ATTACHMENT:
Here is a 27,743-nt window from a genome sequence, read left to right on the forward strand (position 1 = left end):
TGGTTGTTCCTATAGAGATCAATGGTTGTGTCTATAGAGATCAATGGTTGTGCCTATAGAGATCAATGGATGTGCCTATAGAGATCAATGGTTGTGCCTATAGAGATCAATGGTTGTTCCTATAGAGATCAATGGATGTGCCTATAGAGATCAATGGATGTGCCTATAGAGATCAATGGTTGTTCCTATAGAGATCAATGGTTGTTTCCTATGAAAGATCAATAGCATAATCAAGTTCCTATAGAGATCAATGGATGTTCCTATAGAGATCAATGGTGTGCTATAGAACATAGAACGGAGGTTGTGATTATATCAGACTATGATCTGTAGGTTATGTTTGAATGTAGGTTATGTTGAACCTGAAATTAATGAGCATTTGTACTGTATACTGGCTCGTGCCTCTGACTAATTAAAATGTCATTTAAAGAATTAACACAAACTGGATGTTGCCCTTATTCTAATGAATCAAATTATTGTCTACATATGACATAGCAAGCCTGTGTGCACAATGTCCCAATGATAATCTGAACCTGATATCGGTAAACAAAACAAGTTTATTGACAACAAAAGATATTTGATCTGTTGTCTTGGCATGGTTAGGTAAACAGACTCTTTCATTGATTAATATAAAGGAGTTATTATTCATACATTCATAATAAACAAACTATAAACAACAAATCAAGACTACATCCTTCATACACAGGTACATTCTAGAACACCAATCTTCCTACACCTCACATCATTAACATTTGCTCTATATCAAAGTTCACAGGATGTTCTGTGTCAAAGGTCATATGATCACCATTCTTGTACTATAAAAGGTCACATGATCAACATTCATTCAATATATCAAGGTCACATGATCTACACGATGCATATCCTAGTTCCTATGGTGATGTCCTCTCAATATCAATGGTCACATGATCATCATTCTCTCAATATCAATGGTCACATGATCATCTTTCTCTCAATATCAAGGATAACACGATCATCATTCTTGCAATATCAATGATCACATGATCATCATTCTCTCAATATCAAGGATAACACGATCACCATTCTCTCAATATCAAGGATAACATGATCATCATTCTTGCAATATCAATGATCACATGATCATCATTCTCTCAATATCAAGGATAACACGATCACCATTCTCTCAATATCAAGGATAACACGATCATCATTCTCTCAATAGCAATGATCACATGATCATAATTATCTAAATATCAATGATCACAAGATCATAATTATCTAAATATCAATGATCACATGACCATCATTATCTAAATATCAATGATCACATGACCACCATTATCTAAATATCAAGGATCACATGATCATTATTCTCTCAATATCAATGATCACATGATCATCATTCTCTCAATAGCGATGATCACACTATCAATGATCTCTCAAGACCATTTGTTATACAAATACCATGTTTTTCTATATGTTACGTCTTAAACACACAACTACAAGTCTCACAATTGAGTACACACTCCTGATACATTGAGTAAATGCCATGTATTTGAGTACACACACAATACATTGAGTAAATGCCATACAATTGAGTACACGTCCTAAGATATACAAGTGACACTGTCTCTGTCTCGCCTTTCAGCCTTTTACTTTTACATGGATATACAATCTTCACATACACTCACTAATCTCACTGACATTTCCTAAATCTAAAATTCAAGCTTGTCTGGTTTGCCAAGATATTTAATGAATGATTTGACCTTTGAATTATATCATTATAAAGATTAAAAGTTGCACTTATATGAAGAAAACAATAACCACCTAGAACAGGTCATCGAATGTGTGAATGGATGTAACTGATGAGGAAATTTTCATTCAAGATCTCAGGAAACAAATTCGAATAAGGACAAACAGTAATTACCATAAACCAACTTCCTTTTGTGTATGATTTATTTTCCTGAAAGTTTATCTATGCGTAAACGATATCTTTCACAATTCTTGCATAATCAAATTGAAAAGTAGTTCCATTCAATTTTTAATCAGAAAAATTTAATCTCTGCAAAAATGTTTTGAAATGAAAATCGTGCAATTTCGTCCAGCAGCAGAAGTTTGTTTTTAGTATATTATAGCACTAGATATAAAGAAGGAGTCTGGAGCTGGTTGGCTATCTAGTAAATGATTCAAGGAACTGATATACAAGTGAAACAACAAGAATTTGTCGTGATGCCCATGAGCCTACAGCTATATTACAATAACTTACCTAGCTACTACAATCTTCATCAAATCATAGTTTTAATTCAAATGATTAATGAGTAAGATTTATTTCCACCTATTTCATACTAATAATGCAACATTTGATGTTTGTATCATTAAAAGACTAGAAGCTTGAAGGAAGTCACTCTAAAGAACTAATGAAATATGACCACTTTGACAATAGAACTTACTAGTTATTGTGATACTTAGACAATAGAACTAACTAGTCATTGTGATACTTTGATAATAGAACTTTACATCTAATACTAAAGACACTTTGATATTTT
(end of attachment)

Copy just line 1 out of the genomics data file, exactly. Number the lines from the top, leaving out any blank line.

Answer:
Here is a 27,743-nt window from a genome sequence, read left to right on the forward strand (position 1 = left end):